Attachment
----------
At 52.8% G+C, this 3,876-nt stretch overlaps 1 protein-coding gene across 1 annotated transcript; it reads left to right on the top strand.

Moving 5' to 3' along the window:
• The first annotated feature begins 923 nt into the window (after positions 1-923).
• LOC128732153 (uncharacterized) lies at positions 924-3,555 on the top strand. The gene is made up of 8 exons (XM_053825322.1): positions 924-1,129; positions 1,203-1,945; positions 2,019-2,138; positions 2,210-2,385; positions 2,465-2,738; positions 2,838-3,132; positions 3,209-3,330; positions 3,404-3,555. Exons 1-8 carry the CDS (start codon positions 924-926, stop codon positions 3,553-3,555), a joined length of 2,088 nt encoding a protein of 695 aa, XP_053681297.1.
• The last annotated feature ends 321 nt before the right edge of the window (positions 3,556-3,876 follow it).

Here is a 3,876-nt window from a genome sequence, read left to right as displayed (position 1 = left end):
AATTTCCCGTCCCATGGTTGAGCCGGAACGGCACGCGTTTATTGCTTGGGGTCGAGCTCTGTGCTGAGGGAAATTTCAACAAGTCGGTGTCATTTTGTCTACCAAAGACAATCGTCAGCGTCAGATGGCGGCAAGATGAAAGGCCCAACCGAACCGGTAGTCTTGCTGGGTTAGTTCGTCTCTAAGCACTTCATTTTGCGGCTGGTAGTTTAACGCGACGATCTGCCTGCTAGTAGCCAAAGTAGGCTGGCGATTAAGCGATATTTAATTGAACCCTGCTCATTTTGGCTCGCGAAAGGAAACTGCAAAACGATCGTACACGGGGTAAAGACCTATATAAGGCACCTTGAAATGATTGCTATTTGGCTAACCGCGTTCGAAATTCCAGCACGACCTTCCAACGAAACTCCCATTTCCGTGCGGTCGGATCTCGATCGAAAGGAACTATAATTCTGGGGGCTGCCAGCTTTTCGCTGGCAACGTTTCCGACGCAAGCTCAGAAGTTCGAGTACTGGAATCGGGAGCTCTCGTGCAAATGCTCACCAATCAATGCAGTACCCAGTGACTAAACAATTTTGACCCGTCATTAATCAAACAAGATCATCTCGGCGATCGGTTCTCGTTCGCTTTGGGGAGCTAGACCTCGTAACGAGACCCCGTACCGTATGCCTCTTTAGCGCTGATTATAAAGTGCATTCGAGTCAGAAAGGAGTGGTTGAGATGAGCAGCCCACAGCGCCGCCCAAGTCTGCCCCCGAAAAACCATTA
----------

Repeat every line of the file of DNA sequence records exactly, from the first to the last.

At 52.8% G+C, this 3,876-nt stretch overlaps 1 protein-coding gene across 1 annotated transcript; it reads left to right on the top strand.

Moving 5' to 3' along the window:
• The first annotated feature begins 923 nt into the window (after positions 1-923).
• LOC128732153 (uncharacterized) lies at positions 924-3,555 on the top strand. The gene is made up of 8 exons (XM_053825322.1): positions 924-1,129; positions 1,203-1,945; positions 2,019-2,138; positions 2,210-2,385; positions 2,465-2,738; positions 2,838-3,132; positions 3,209-3,330; positions 3,404-3,555. Exons 1-8 carry the CDS (start codon positions 924-926, stop codon positions 3,553-3,555), a joined length of 2,088 nt encoding a protein of 695 aa, XP_053681297.1.
• The last annotated feature ends 321 nt before the right edge of the window (positions 3,556-3,876 follow it).

Here is a 3,876-nt window from a genome sequence, read left to right as displayed (position 1 = left end):
AATTTCCCGTCCCATGGTTGAGCCGGAACGGCACGCGTTTATTGCTTGGGGTCGAGCTCTGTGCTGAGGGAAATTTCAACAAGTCGGTGTCATTTTGTCTACCAAAGACAATCGTCAGCGTCAGATGGCGGCAAGATGAAAGGCCCAACCGAACCGGTAGTCTTGCTGGGTTAGTTCGTCTCTAAGCACTTCATTTTGCGGCTGGTAGTTTAACGCGACGATCTGCCTGCTAGTAGCCAAAGTAGGCTGGCGATTAAGCGATATTTAATTGAACCCTGCTCATTTTGGCTCGCGAAAGGAAACTGCAAAACGATCGTACACGGGGTAAAGACCTATATAAGGCACCTTGAAATGATTGCTATTTGGCTAACCGCGTTCGAAATTCCAGCACGACCTTCCAACGAAACTCCCATTTCCGTGCGGTCGGATCTCGATCGAAAGGAACTATAATTCTGGGGGCTGCCAGCTTTTCGCTGGCAACGTTTCCGACGCAAGCTCAGAAGTTCGAGTACTGGAATCGGGAGCTCTCGTGCAAATGCTCACCAATCAATGCAGTACCCAGTGACTAAACAATTTTGACCCGTCATTAATCAAACAAGATCATCTCGGCGATCGGTTCTCGTTCGCTTTGGGGAGCTAGACCTCGTAACGAGACCCCGTACCGTATGCCTCTTTAGCGCTGATTATAAAGTGCATTCGAGTCAGAAAGGAGTGGTTGAGATGAGCAGCCCACAGCGCCGCCCAAGTCTGCCCCCGAAAAACCATTA